With regard to the complications of KEN treatment including asthenia and mild lightheadedness, which have also been reported with the PSMF diet, the symptoms were easily relieved by increasing salt intake.
Gastric hypersecretion was present as acid reflux or pyrosis in 2% of patients during KEN. This effect could be due to the protein infusion[37, 38] or it could be connected with the mild metabolic acidosis that occurs in ketonemic diets. Constipation is also commonly reported during ketonemic diets[15, 40], probably due to the lack of fibers in the protein solution. This issue can be resolved by increasing polyethylene glycol (PEG) administration.
Nausea and vomiting has been reported also in another study, and they are probably in response to the gastric hypersecretion caused by the ketonemia or by rapid intake of PEG. It is a rare complication but concerning because it can lead to expulsion of the nasal tube which then has to be re-inserted.
KEN treatment is not an option for long-term dieting because it contains 0% carbohydrates and 0% lipids. Rather, KEN is suitable as a 10-day controlled period of starvation during which the protein sparing effect of the continuous infusion of protein allows a fast and safe reduction of weight. Although the weight loss is still 22% BCM, this is to be expected given that the obese and overweight patients show elevated BCM before the start of treatment. This has been confirmed by other authors and a minor loss of BCM is not significant. In future studies we will modulate the protein infusion with respect to the impedance analysis in the aim of reducing BCM loss and of increasing FM loss from their current levels.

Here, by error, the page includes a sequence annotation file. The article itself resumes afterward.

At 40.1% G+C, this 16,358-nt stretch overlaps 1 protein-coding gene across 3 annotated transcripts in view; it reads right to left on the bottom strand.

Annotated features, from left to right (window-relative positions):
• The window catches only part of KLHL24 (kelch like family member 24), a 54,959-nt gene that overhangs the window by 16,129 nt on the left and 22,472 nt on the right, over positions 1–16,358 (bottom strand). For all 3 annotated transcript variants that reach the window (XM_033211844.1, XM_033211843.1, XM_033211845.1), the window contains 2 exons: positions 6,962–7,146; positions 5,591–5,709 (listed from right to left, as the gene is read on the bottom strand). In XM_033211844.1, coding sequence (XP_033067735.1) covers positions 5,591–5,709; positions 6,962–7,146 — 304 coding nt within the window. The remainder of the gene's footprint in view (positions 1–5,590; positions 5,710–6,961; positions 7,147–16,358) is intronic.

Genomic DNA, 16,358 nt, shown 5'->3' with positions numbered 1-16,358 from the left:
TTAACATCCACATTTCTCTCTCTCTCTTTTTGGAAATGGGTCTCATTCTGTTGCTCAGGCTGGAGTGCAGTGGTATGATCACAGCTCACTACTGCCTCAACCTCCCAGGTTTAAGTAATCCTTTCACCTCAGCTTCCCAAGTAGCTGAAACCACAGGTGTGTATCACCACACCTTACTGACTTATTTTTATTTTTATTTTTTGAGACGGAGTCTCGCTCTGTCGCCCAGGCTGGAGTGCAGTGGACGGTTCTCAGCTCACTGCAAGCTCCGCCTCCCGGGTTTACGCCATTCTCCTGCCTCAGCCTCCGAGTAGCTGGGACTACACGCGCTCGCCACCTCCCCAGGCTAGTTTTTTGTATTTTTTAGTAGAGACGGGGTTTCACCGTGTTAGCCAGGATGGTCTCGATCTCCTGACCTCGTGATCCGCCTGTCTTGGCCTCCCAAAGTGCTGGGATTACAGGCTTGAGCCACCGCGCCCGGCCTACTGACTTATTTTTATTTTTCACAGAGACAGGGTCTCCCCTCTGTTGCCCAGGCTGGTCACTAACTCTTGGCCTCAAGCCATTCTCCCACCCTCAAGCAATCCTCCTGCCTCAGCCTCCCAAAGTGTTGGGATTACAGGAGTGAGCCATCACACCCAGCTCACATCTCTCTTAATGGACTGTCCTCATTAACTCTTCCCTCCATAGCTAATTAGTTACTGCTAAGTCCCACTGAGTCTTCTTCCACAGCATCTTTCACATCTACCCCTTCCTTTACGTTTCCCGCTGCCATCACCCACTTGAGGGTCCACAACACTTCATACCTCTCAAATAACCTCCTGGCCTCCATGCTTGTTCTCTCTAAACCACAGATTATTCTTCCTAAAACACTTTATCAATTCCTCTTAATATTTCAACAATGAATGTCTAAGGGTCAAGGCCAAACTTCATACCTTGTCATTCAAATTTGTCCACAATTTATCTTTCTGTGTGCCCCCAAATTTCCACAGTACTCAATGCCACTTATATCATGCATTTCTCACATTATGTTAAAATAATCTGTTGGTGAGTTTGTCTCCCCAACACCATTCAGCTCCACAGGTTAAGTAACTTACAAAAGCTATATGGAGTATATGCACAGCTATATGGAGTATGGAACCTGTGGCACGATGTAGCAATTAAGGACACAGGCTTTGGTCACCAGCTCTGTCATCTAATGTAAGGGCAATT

Losing 4 kg of fat mass means burning 36,000 calories in 10 days. In other words, to lose 1 kg of fat an individual would need to walk for 75 km42. We tell our patients to live an active life, to maintain their normal daily activities in spite of the presence of the nasal tube and to walk at least one hour per day (if they can). This probably is not enough to burn all those calories. But we must take into account other outputs, such as the loss of ketones in the urine, in the breath and in the sweat; that is, during ketosis there is some insensible loss of calories. Furthermore protein infusions are reported to increase energy expenditure by increasing thermogenesis[42–44].
The long term results from our study were very positive. The data were collected by a telephone survey, and while we could not check the patients’ weights directly, we feel the self-reported body weights are accurate and other reports on long term results after weight loss treatments are also based on telephone surveys. At the end of a patient’s final KEN cycle they were advised to regularly check their body weight and were given advice on how to reduce their weight again if it began to go back up. They were also advised to consult an MD as needed, however it was rare that they asked for help. In our study we observed a 15.4% weight regain after one year, which is an excellent result if we compare it with other reviews in which a 30-35% weight regain after one year is reported. This difference may be because KEN treatment spares free fat mass, and this reduces weight regain. Furthermore the initial weight of our patients was higher than in most weight maintenance studies which may also account for our improved long-term results[48, 49].
Weight loss in our diabetic and hypertensive patients also promoted long-term improvement to their conditions, as has been reported in another study, and these results will be the subject of a separate report.
Limitations of this study are related to (1) the lack of a control group, which would be impossible to obtain in our settings. (2) We could not plan the treatment of each patient at the start because they were on domiciliary treatment and (3) many patients come back for a new cycle after years of rest making uncertain the evaluation of their overall clinical outcome.”